Art Education Technology: Digital Storytelling
Chung, Sheng Kuan, Art Education
Advances in computer technology dramatically transform modern society into an arena where digital devices are indispensable. Collectively, technologies create a new genre of contemporary art forms (Roland, 1994) that challenge art educators in search of meaningful practices. Teachers must know how to use computer technology to prepare students to function in this rapidly-changing world (Heise & Grandgenett, 1996).
Increasing concerns about promoting multilitcracy,1 aesthetic sensitivity, and a critical faculty in future citizens lead many art educators to a reconceptualization of art education as Visual Culture Art Education (Duncum, 2004; Freedman, 2003). The application of digital storytelling to art education offers tremendous potential for teaching contemporary visual culture to the digital generation. Digital storytelling is "the modern expression of the ancient art of storytelling.... Digital stories derive their power through weaving images, music, narrative and voice together, thereby giving deep dimension and vivid color to characters, situations, and insights" (Digital Storytelling Association, 2002, para. 1-2). Digital storytelling not only addresses art education's current concerns with visual culture, computer technology, and interdisciplinary pedagogy, but also allows learners to cultivate and apply their multiple literacy, artistic, and critical skills to give voice to greater issues of importance to a worldwide audience. This article describes the implementation of an innovative course in art education technology at the University of Houston that teaches pre-and in-service art teachers how to apply digital storytelling to art education. The article proposes that digital storytelling is a powerful and relevant way to teach visual culture and art in the age of computer technology.
A story is a narrative account of an incident, person, event, or position (Lambert, 2002). Stories vary in nature-they may be biographical, familial, ethnic, commercial, or instructional. A story is a restructured everyday experience through which we come to know, remember, and understand (Livo & Rietz., 1986). Through stories we explain, interpret, and assess situations, experiences, and ideologies, leading in turn to the creation of new meanings. As an intrinsic form of human communication, Storytelling is prevalent in all aspects of human interaction. It connects generations of the past with the present and future to form, pass on, or reformulate wisdom, values, and beliefs.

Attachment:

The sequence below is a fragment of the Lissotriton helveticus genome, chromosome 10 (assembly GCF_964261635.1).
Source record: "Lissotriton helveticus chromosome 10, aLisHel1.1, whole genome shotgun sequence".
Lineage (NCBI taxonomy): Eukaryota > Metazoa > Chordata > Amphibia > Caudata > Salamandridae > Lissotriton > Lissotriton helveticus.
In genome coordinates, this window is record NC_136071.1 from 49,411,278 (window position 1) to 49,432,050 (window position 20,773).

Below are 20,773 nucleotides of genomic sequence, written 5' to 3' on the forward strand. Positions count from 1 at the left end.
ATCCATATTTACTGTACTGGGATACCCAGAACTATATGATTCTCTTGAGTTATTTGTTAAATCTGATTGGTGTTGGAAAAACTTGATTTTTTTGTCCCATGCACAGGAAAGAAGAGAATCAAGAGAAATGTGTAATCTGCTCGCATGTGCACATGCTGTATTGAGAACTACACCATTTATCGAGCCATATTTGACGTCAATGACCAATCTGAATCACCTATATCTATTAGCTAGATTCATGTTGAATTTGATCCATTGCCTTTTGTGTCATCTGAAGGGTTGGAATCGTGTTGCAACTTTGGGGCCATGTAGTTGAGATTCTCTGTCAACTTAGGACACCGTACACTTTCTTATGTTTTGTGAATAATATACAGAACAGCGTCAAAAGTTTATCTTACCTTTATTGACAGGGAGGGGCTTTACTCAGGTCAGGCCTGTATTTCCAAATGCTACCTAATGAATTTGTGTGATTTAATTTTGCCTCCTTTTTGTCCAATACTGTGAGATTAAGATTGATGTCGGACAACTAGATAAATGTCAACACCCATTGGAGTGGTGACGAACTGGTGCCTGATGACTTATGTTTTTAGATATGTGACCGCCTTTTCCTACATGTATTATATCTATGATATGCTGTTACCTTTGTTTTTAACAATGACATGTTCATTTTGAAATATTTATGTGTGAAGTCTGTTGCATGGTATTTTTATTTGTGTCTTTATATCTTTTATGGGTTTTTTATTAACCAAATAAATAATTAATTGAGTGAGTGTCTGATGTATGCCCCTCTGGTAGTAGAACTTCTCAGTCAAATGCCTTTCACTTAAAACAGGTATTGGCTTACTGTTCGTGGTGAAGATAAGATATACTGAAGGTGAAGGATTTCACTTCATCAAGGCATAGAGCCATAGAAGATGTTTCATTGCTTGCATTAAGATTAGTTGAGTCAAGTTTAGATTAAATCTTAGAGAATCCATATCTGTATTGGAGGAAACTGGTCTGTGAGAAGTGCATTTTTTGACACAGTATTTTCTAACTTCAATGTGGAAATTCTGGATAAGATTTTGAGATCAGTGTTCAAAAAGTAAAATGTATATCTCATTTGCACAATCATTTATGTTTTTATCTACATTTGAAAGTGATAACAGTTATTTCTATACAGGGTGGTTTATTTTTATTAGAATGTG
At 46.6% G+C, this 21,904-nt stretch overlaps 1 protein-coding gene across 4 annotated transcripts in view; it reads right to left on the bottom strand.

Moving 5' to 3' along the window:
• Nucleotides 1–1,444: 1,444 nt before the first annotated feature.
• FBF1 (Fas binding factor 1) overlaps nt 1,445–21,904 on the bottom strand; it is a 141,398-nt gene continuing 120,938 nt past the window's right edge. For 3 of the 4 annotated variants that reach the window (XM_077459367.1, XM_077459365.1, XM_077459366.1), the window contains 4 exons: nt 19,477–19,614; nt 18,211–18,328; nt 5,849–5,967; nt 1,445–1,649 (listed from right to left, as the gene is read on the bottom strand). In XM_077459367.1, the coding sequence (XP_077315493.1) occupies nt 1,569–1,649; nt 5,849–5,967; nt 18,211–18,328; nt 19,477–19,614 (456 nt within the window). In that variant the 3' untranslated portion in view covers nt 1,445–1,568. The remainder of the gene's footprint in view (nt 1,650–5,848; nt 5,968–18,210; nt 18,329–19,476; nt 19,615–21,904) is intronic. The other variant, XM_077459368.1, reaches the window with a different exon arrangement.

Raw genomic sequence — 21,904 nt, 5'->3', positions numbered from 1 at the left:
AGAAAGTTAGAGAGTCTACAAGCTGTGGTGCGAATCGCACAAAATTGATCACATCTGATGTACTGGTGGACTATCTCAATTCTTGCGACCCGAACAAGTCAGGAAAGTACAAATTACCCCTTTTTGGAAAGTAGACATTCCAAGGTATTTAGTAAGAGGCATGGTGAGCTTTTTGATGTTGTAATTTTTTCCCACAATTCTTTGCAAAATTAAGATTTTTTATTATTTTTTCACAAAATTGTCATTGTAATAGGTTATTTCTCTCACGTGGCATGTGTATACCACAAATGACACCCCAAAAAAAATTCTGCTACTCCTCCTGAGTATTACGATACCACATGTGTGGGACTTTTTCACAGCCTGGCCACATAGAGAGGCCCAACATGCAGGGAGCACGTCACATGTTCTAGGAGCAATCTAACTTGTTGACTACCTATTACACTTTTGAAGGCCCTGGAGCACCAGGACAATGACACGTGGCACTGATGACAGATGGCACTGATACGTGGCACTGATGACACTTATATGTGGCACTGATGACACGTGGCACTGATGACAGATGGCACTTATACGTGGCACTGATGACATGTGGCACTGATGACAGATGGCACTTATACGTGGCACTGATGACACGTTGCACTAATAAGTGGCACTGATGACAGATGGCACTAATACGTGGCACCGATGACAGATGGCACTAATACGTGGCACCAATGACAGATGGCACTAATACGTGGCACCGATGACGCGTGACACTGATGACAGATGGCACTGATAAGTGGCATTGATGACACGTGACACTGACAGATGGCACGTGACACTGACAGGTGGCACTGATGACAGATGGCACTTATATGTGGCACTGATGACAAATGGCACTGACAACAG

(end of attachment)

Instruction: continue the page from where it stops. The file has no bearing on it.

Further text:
In this article, digital Storytelling refers to the practice of incorporating digital text, imagery, video, and audio into the presentation of a computer-mediated, multimedia story. Digital stories are presented in a variety of formats, for example, an all-text web page or a nonlinear interactive website (Paul & Fiebich, 2002). liana Atchley is often credited with initiating digital Storytelling over a decade ago (Lambert, 2002). He and his followers founded the Center for Digital Storytelling in Berkeley, California, where workshops are held to produce digital stories. Meadows (2003b) considered digital stories to be "short, personal multimedia tales told from the heart." He maintained that "digital storytelling isn't just a tool; it's a revolution" (Meadows, 2003a, p. 192). With Internet technologies, digital storytelling makes it possible for individuals to produce their own meanings. It allows students to develop and present their own ideas to the real world.
Integrating Digital Storytelling with Art Education
In the summer of 2005, pre- and in-service art teachers at the University of Houston learned about art education technology through a graduate-level course, which focused on the application of digital storytelling to art education. This course explored the potential of digital storytelling for visual culture art education through the expansion of technology skills and knowledge for teaching art in a digital age. …